New American Standard Bible
Then let him be gracious to him, and say, 'Deliver him from going down to the pit, I have found a ransom';
King James Bible
Then he is gracious unto him, and saith, Deliver him from going down to the pit: I have found a ransom.
Darby Bible Translation
Then he will be gracious unto him, and say, Deliver him from going down to the pit: I have found a ransom.
World English Bible
then God is gracious to him, and says, 'Deliver him from going down to the pit, I have found a ransom.'
Young's Literal Translation
Then He doth favour him and saith, 'Ransom him from going down to the pit, I have found an atonement.'
Job 33:24 Parallel
CommentaryBarnes' Notes on the Bible
Then he is gracious unto him - That is, on the supposition that he hears and regards what the messenger of God communicates. If he rightly understands the reasons of the divine administration, and acquiesces in it, and if he calls upon God in a proper manner Job 33:26, he will show him mercy, and spare him. Or it may mean, that God is in fact gracious to him by sending him a messenger who can come and say to him that it is the divine purpose to spare him; that he is satisfied, and will preserve him from death. If such a messenger should come, and so announce the mercy of God, then he would return to the rigoar of his former days, and be fully restored to his former prosperity. Elihu refers probably to some method of communication, by which the will of God was made known to the sufferer, and by which it was told him that it was God's design not to destroy, but to discipline and save him.
Deliver him - Hebrew, פדעהו pâda‛hû, "redeem him". The word used here (פדע pâda‛) properly means "to let loose, to cut loose"; and then "to buy loose"; that is, "to redeem, to ransom for a price." Sometimes it is used in the general sense of freeing or delivering, without reference to a price, compare Deuteronomy 7:8; Jeremiah 15:21; Psalm 34:22; Job 6:23; but usually there is a reference to a price, or to some valuable consideration, either expressed or implied; compare the notes at Isaiah 43:3. Here the appropriate idea is expressed, for it is said, as a reason for redeeming or rescuing him, "I have found a ransom." That is, the "ransom" is the valuable consideration on account of which he was to be rescued from death.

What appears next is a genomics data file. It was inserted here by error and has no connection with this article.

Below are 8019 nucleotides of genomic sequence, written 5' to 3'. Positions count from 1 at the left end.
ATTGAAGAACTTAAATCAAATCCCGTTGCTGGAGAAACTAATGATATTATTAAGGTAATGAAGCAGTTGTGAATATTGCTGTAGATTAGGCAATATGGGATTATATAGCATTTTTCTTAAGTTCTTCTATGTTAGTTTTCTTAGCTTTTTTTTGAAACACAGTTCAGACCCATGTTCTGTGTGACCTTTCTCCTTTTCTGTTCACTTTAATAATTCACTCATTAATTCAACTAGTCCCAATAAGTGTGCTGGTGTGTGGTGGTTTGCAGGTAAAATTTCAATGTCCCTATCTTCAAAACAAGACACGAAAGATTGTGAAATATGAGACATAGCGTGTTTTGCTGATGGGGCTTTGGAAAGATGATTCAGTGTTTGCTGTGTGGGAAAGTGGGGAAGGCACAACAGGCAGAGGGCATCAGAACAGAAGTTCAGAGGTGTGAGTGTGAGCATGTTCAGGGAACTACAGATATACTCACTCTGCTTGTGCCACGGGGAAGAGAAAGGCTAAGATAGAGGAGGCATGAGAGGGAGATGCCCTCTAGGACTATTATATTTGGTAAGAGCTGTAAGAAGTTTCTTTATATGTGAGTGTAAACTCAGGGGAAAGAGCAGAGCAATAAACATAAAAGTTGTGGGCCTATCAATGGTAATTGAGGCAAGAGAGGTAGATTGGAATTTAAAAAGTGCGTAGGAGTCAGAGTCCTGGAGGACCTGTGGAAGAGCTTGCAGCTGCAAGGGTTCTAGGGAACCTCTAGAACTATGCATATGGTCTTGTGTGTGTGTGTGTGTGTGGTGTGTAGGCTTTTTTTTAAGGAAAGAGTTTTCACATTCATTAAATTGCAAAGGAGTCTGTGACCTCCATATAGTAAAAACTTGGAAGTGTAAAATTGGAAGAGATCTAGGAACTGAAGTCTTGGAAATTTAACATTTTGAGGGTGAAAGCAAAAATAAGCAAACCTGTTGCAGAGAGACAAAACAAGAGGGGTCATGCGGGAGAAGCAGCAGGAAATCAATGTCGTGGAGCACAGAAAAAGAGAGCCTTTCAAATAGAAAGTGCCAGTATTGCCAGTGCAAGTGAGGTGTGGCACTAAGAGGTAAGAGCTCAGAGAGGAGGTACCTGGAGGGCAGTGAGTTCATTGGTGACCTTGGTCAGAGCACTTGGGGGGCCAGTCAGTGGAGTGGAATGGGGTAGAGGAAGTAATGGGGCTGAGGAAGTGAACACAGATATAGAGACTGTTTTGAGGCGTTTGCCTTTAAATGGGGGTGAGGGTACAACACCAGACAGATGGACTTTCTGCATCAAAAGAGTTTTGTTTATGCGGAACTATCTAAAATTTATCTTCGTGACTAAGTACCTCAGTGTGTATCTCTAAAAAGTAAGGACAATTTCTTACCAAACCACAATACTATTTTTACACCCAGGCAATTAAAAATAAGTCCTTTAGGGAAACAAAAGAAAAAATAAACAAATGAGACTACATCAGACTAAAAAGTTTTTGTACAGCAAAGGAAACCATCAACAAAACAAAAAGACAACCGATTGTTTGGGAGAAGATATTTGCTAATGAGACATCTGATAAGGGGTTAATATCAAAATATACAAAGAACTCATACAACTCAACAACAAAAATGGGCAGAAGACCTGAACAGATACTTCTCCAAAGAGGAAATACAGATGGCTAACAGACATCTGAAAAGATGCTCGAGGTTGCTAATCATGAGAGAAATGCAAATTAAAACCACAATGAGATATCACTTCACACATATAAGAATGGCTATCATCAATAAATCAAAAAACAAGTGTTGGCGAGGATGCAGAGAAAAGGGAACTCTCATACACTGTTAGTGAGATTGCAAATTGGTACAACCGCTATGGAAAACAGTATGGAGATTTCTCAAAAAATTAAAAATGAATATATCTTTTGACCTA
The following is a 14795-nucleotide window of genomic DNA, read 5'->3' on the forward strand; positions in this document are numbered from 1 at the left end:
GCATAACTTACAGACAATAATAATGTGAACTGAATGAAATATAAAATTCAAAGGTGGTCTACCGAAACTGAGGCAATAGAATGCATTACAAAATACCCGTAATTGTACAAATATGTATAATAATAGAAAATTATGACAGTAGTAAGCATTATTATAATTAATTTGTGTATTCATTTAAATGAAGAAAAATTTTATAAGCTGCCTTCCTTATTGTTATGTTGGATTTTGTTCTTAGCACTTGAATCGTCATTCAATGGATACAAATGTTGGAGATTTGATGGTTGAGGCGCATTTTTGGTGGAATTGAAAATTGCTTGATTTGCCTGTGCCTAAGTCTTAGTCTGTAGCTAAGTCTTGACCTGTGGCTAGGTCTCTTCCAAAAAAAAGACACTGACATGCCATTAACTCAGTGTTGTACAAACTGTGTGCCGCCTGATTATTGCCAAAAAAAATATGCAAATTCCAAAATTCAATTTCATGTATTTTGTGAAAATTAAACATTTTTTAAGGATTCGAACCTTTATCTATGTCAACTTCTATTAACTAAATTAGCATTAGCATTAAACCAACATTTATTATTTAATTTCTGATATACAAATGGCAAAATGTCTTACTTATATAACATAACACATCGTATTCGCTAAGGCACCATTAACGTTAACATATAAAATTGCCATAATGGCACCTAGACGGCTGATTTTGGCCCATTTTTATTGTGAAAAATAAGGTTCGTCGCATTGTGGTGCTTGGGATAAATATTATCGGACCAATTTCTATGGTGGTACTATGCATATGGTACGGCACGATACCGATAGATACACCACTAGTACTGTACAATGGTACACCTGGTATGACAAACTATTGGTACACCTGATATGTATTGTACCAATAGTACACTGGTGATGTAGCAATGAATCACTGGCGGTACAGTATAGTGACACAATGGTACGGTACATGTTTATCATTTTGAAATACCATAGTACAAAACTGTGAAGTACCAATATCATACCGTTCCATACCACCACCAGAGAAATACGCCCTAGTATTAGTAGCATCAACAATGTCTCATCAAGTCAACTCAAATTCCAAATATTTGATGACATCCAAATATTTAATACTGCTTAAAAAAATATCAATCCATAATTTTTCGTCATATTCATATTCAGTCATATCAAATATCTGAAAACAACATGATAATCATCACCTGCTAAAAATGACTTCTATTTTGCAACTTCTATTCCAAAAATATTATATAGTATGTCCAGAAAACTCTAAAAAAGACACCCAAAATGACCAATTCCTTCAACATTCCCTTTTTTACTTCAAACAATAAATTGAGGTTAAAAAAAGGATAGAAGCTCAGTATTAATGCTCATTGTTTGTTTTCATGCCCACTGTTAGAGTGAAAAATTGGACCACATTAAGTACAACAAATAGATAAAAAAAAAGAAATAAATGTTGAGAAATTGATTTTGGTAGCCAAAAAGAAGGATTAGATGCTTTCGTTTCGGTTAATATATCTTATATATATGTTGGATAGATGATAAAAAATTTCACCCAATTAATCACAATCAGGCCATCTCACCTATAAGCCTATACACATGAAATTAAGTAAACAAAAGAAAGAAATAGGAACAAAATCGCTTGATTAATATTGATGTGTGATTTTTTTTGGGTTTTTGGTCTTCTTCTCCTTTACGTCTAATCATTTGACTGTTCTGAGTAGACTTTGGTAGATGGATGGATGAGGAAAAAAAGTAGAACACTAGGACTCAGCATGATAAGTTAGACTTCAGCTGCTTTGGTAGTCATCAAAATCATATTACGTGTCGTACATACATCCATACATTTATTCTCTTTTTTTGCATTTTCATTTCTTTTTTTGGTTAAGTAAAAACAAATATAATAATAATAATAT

From going down to the pit - The grave, the world of darkness. Notes, Job 33:18. That is, he would keep him alive, and restore him again to health. It is possible that by the word pit here, there may be a reference to a place of punishment, or to the abodes of the dead as places of gloom and horror especially in the case of the wicked but the more probable interpretation is, that it refers to death alone.
I have found - That is, there is a ransom; or, I have seen a reason why he should not die. The idea is, that God was looking for some reason on account of which it would be proper to release the sufferer, and restore him to the accustomed tokens of his favor and that such a ransom had now appeared. There was now no necessity why those sufferings should be prolonged, and he could consistently restore him to health.
A ransom - Margin, or, "an atonement." Hebrew, כפר kôpher. On the meaning of this word, see the notes at Isaiah 43:3. The expression here means that there was something which could be regarded as a valuable consideration, or a reason why the sufferer should not be further afflicted, and why he should be preserved from going down to the grave. What that price, or valuable consideration was, is not specified; and what was the actual idea which Elihu attached to it, it is now impossible with certainty to determine. The connection would rather lead us to suppose that it was something seen in the sufferer himself; some change done in his mind by his trials; some evidence of acquiescence in the government of God, and some manifestation of true repentance, which was the reason why the stroke of punishment should be removed, and why the sufferer should be saved from death. This might be called by Elihu "a ransom" - using the word in a very large sense.